This is one in a series of vignettes celebrating Kansas history. The series’ name comes from the state motto, Ad astra per aspera: To the stars through difficulties.
“But I believe – and my own experience bears this out – that brains and money have a market value.”
– Adelaide Ambrose
They were two sisters who took New York City by storm.
One was a publisher; the other a dancer.
And during the 1920s and 1930s, there wasn’t much Adelaide and Eleanora Ambrose didn’t see or do.
Their maiden name was Puckett. Wichitans may remember their nephew, Robert Puckett, the former director of the Wichita-Sedgwick County Historical Museum who retired in 2007. Puckett donated a collection of their photographs and family history to the Kansas State Historical Society’s library.
The sisters were characters who both changed their last name to Ambrose.
Addie Minta became Adelaide. She was born in 1887 in Sedgwick and moved to Kansas City around 1908. By 1927, she had established a printing firm on New York’s Fifth Avenue.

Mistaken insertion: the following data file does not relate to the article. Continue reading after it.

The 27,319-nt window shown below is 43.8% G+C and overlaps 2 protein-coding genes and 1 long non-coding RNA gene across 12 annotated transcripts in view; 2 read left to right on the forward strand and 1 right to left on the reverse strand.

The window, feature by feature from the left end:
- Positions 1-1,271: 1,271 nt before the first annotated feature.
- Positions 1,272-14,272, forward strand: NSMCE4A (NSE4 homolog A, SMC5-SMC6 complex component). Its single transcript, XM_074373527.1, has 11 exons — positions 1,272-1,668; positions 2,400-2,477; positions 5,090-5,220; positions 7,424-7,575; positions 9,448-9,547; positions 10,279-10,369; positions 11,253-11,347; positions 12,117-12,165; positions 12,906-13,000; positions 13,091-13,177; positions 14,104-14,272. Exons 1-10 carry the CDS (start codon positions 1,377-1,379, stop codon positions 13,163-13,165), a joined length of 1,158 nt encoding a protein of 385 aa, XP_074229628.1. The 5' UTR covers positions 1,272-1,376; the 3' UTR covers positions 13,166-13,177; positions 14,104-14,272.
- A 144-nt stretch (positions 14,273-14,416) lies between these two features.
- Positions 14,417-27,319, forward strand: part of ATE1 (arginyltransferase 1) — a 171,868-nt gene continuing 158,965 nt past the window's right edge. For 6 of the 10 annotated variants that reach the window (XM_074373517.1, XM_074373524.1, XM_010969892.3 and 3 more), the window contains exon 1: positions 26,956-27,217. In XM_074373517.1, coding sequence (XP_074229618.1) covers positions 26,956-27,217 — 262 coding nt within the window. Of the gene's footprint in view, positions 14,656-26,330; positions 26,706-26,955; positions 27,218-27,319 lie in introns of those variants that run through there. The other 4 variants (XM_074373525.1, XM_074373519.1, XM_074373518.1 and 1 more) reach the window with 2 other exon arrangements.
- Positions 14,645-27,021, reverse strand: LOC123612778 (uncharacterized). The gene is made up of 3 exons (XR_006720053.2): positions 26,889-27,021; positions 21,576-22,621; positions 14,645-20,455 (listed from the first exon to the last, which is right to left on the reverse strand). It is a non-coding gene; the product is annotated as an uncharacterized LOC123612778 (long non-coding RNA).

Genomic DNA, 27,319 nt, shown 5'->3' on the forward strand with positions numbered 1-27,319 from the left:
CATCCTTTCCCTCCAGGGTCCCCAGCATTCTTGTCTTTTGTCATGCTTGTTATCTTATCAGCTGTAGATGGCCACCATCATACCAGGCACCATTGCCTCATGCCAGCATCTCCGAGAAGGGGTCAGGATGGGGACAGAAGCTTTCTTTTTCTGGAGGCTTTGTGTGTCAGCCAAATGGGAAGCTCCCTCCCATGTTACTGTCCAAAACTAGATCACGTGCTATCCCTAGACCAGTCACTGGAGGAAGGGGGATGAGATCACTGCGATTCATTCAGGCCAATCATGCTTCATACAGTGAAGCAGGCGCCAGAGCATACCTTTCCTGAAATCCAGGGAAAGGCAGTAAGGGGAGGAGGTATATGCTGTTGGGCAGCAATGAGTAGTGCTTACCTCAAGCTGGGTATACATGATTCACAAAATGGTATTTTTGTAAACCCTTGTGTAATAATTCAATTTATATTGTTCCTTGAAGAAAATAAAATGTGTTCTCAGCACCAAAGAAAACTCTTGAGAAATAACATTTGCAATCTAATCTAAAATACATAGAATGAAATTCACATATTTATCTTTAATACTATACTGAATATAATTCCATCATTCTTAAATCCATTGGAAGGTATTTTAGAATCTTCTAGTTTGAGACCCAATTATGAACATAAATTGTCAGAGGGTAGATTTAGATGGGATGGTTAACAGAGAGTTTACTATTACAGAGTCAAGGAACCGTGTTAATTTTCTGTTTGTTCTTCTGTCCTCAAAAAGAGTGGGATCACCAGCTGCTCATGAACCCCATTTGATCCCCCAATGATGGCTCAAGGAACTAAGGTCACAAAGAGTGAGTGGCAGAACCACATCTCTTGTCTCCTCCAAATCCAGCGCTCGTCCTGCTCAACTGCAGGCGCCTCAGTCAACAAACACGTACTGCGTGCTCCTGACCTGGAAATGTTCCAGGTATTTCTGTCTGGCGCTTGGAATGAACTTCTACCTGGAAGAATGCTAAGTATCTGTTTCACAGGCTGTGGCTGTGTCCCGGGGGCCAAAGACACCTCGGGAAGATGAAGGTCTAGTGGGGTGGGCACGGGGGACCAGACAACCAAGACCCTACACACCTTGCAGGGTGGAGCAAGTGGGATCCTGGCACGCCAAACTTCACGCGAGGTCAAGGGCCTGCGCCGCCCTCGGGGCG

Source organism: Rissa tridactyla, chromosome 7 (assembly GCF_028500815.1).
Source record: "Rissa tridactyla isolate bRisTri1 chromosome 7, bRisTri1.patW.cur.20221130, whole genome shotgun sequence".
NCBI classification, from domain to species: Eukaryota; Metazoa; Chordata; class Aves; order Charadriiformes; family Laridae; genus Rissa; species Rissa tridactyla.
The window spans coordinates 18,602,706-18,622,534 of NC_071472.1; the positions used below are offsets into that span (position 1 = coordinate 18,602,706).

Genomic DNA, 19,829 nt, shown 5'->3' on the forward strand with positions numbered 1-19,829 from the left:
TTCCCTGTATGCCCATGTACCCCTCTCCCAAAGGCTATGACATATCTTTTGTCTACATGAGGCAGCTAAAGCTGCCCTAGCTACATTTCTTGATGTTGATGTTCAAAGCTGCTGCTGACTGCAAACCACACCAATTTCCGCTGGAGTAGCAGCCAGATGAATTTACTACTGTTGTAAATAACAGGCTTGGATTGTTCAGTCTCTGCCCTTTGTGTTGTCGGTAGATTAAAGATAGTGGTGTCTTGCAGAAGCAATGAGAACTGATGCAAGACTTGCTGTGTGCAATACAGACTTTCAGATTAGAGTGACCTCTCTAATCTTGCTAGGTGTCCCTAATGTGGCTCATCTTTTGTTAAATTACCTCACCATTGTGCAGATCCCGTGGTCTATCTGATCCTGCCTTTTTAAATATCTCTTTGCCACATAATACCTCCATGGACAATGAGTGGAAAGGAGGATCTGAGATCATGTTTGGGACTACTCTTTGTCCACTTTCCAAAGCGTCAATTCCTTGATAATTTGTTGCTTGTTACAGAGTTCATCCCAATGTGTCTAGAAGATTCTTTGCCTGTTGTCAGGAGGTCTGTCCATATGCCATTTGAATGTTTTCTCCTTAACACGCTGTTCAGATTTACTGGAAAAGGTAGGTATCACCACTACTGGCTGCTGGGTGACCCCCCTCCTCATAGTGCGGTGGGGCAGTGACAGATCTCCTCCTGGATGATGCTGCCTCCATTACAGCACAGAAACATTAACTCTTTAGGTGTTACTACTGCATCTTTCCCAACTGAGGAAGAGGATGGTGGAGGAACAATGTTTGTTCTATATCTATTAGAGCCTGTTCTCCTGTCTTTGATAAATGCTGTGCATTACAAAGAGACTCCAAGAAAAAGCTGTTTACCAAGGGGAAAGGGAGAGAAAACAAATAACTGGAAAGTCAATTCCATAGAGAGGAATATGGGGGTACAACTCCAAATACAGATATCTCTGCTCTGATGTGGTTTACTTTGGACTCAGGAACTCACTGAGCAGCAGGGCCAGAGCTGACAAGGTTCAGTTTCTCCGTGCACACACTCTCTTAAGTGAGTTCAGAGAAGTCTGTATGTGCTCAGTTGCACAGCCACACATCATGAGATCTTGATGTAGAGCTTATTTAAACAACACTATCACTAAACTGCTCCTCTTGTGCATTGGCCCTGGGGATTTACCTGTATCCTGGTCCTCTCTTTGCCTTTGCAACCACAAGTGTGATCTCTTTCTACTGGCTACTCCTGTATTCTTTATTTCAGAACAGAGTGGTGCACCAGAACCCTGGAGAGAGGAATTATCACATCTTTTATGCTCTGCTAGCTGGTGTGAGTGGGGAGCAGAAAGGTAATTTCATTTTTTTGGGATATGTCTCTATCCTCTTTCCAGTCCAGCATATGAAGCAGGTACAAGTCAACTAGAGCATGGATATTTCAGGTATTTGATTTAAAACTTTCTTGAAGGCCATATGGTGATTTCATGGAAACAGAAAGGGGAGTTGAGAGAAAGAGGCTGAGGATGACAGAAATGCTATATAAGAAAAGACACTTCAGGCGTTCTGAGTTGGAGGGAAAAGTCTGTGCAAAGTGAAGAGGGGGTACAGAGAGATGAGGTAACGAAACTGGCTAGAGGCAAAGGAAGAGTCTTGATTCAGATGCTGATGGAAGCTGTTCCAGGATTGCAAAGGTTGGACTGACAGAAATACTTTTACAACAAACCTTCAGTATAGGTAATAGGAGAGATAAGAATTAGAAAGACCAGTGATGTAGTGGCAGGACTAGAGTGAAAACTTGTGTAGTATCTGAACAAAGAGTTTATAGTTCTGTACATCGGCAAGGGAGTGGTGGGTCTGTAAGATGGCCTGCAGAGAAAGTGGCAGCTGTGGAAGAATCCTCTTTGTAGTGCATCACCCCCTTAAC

Mary Elenor changed her name to Eleanora. She was born in Newton in 1901 and, by the early 1920s, had followed her sister to New York.
She originally wanted to be an actress but discovered early in life that she could make money on Wall Street. She invested in the stock market and, with her profits, bought real estate. She bought both large apartment houses in New York and rental properties in Kansas. And then she bought her publishing company.
Eleanora became a principal dancer on Broadway. She became the dance partner to and fell in love with Maurice Mouvet, an international dance star. They married in Paris. Their marriage lasted only a year before he died of tuberculosis. She later married Sam Katz, president of Publix theaters and a multimillionaire. Their marriage ended in divorce. She married a third time and that too, ended in divorce.
In 1961, Adelaide returned to Newton. She died in 1967.
Eleanora also returned to Newton in 1971. She died in 1988.